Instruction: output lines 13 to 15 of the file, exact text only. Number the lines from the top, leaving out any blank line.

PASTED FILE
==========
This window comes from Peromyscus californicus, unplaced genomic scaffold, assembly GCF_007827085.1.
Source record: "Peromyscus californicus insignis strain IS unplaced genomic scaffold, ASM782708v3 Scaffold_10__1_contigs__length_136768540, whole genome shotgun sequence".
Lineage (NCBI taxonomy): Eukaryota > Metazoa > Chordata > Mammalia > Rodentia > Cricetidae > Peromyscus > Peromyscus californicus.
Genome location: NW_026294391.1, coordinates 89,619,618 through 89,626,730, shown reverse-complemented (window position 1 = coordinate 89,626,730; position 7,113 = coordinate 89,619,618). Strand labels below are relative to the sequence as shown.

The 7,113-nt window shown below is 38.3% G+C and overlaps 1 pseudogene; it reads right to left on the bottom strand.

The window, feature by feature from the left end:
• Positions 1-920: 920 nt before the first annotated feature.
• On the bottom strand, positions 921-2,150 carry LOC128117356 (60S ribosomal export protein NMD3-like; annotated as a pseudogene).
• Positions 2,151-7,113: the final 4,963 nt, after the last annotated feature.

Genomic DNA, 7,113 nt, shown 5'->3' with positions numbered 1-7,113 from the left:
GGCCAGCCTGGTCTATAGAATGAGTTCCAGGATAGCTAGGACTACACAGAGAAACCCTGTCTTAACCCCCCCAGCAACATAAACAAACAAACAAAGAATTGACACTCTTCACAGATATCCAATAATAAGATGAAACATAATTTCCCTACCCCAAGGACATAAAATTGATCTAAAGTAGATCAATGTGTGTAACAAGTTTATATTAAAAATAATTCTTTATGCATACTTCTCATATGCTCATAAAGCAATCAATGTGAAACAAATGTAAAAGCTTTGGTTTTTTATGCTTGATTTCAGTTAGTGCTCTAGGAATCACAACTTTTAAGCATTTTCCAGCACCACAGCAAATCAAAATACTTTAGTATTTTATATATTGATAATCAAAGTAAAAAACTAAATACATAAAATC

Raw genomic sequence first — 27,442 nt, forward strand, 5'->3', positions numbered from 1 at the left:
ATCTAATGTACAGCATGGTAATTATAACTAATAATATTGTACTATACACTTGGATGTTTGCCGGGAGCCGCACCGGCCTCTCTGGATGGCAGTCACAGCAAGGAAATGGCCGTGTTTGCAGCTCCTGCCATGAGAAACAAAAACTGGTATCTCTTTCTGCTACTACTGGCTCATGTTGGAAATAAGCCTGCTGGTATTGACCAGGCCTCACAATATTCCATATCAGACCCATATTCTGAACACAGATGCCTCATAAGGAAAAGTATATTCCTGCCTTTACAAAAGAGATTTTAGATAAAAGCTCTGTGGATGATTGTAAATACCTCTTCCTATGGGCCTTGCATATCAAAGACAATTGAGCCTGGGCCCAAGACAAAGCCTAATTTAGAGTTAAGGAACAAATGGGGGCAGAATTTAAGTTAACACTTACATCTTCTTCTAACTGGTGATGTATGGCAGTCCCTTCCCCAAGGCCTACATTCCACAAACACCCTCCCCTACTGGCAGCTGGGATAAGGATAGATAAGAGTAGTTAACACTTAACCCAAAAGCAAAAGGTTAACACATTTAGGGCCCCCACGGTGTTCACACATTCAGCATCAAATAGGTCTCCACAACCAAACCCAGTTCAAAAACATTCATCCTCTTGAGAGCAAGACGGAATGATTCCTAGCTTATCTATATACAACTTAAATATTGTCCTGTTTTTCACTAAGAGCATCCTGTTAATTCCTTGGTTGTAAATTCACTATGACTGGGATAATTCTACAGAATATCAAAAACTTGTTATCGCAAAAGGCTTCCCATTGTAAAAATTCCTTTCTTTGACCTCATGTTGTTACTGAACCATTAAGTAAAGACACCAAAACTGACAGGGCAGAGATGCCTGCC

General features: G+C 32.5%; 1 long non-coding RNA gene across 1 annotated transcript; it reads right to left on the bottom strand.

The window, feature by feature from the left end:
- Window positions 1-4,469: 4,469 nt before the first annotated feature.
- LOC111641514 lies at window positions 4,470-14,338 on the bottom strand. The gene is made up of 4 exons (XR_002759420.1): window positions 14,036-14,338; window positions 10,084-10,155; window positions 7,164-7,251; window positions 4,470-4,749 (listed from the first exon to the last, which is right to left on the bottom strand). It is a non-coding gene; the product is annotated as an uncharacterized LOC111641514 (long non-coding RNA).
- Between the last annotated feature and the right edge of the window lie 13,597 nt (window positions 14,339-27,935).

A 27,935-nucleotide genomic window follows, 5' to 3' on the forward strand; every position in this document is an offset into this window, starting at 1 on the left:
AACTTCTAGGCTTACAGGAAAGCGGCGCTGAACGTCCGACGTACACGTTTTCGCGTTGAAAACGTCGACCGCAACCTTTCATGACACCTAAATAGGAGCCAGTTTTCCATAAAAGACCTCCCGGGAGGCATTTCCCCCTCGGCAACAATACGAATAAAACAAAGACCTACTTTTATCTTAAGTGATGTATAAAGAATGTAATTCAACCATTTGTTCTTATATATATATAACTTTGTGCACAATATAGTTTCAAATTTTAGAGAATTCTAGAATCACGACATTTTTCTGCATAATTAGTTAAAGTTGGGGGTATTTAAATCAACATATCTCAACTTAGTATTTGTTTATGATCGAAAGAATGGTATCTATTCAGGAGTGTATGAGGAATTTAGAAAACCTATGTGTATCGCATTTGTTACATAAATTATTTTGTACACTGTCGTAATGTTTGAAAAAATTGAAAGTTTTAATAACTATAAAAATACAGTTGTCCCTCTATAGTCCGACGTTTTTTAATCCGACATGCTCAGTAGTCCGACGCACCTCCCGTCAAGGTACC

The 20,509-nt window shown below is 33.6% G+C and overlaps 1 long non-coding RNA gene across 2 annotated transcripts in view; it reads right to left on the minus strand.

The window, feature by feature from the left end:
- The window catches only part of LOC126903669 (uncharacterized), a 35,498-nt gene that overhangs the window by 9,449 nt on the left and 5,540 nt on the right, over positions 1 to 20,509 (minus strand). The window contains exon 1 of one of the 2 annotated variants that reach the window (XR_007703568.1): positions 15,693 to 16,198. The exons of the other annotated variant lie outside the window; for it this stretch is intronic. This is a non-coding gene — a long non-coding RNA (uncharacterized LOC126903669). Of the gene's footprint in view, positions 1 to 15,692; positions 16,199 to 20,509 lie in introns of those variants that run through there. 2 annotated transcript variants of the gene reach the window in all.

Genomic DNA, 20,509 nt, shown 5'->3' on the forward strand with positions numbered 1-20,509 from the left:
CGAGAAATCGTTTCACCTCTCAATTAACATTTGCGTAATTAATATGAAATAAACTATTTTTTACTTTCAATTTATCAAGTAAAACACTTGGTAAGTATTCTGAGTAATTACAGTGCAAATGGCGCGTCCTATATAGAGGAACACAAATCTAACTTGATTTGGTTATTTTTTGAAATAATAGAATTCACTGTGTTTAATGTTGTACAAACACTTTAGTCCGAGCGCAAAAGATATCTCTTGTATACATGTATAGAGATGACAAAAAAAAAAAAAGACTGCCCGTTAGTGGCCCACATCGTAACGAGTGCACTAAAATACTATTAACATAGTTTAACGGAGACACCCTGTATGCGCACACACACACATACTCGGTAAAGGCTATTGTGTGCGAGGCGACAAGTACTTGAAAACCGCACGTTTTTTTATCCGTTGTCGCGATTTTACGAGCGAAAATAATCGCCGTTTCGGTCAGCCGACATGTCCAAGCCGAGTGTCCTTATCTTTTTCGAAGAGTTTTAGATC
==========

ATCTAATGTACAGCATGGTAATTATAACTAATAATATTGTACTATACACTTGGATGTTTGCCGGGAGCCGCACCGGCCTCTCTGGATGGCAGTCACAGCAAGGAAATGGCCGTGTTTGCAGCTCCTGCCATGAGAAACAAAAACTGGTATCTCTTTCTGCTACTACTGGCTCATGTTGGAAATAAGCCTGCTGGTATTGACCAGGCCTCACAATATTCCATATCAGACCCATATTCTGAACACAGATGCCTCATAAGGAAAAGTATATTCCTGCCTTTACAAAAGAGATTTTAGATAAAAGCTCTGTGGATGATTGTAAATACCTCTTCCTATGGGCCTTGCATATCAAAGACAATTGAGCCTGGGCCCAAGACAAAGCCTAATTTAGAGTTAAGGAACAAATGGGGGCAGAATTTAAGTTAACACTTACATCTTCTTCTAACTGGTGATGTATGGCAGTCCCTTCCCCAAGGCCTACATTCCACAAACACCCTCCCCTACTGGCAGCTGGGATAAGGATAGATAAGAGTAGTTAACACTTAACCCAAAAGCAAAAGGTTAACACATTTAGGGCCCCCACGGTGTTCACACATTCAGCATCAAATAGGTCTCCACAACCAAACCCAGTTCAAAAACATTCATCCTCTTGAGAGCAAGACGGAATGATTCCTAGCTTATCTATATACAACTTAAATATTGTCCTGTTTTTCACTAAGAGCATCCTGTTAATTCCTTGGTTGTAAATTCACTATGACTGGGATAATTCTACAGAATATCAAAAACTTGTTATCGCAAAAGGCTTCCCATTGTAAAAATTCCTTTCTTTGACCTCATGTTGTTACTGAACCATTAAGTAAAGACACCAAAACTGACAGGGCAGAGATGCCTGCC

General features: G+C 32.5%; 1 long non-coding RNA gene across 1 annotated transcript; it reads right to left on the bottom strand.

The window, feature by feature from the left end: